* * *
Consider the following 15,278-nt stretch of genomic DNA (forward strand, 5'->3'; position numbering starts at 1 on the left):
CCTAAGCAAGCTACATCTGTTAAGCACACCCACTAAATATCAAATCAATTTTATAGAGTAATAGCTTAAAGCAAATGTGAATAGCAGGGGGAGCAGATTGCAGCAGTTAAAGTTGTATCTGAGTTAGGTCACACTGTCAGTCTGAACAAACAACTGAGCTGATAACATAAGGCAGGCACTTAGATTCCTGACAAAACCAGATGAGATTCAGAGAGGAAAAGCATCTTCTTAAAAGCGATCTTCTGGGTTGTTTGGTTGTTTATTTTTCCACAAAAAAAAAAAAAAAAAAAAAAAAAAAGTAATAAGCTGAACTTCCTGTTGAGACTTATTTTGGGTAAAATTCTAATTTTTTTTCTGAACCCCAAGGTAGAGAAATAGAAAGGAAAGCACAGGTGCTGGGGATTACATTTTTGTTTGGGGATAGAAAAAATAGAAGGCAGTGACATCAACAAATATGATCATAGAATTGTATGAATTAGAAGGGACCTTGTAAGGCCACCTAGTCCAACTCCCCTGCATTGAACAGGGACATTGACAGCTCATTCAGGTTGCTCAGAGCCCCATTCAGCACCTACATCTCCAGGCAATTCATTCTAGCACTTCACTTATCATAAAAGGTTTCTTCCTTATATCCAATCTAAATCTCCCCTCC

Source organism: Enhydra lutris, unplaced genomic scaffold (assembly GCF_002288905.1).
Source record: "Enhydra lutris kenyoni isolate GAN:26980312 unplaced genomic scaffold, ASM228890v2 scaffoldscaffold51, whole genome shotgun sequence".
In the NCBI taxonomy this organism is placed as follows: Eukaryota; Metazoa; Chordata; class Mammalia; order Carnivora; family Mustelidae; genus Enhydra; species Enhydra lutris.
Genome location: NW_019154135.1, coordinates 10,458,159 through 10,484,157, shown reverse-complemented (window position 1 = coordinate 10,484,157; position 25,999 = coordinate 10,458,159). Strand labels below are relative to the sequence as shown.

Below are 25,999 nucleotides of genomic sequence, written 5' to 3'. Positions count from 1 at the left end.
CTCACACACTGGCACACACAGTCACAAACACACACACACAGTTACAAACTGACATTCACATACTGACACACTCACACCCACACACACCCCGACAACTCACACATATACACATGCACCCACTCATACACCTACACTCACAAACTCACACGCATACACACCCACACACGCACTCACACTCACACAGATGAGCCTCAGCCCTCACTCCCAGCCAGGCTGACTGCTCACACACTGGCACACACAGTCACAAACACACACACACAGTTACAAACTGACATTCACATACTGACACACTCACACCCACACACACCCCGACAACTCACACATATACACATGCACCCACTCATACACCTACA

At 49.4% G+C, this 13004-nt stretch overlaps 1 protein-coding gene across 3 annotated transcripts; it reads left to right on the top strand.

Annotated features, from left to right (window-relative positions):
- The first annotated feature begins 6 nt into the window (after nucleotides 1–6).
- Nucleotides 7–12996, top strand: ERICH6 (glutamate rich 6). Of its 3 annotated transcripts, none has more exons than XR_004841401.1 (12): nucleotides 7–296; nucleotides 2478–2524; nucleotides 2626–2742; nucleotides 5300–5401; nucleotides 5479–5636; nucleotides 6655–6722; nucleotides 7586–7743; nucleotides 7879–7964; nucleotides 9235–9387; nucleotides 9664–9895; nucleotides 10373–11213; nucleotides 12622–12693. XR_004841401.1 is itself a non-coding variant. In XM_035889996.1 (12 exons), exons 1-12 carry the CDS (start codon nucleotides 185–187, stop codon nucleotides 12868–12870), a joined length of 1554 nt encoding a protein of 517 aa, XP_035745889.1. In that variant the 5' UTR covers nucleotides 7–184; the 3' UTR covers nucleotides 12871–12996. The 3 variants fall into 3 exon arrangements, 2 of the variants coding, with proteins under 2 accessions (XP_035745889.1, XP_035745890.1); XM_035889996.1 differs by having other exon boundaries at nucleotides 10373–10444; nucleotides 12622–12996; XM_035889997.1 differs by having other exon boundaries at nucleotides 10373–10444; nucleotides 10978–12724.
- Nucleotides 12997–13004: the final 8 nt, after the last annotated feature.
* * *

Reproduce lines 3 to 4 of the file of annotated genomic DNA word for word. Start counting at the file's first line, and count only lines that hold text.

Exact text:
Source organism: Enhydra lutris, unplaced genomic scaffold (assembly GCF_002288905.1).
Source record: "Enhydra lutris kenyoni isolate GAN:26980312 unplaced genomic scaffold, ASM228890v2 scaffoldscaffold51, whole genome shotgun sequence".